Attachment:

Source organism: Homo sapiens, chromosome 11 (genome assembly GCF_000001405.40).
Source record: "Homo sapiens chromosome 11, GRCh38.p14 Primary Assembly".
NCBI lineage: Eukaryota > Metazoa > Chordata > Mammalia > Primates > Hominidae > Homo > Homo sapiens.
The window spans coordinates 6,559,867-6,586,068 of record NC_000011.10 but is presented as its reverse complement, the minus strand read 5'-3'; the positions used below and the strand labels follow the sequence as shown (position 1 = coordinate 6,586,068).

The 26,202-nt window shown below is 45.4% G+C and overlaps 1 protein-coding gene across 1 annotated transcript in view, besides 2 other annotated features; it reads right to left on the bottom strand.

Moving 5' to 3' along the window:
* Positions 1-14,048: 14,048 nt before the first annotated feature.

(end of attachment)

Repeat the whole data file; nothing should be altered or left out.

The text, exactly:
Source organism: Homo sapiens, chromosome 11 (genome assembly GCF_000001405.40).
Source record: "Homo sapiens chromosome 11, GRCh38.p14 Primary Assembly".
NCBI lineage: Eukaryota > Metazoa > Chordata > Mammalia > Primates > Hominidae > Homo > Homo sapiens.
The window spans coordinates 6,559,867-6,586,068 of record NC_000011.10 but is presented as its reverse complement, the minus strand read 5'-3'; the positions used below and the strand labels follow the sequence as shown (position 1 = coordinate 6,586,068).

The 26,202-nt window shown below is 45.4% G+C and overlaps 1 protein-coding gene across 1 annotated transcript in view, besides 2 other annotated features; it reads right to left on the bottom strand.

Moving 5' to 3' along the window:
* Positions 1-14,048: 14,048 nt before the first annotated feature.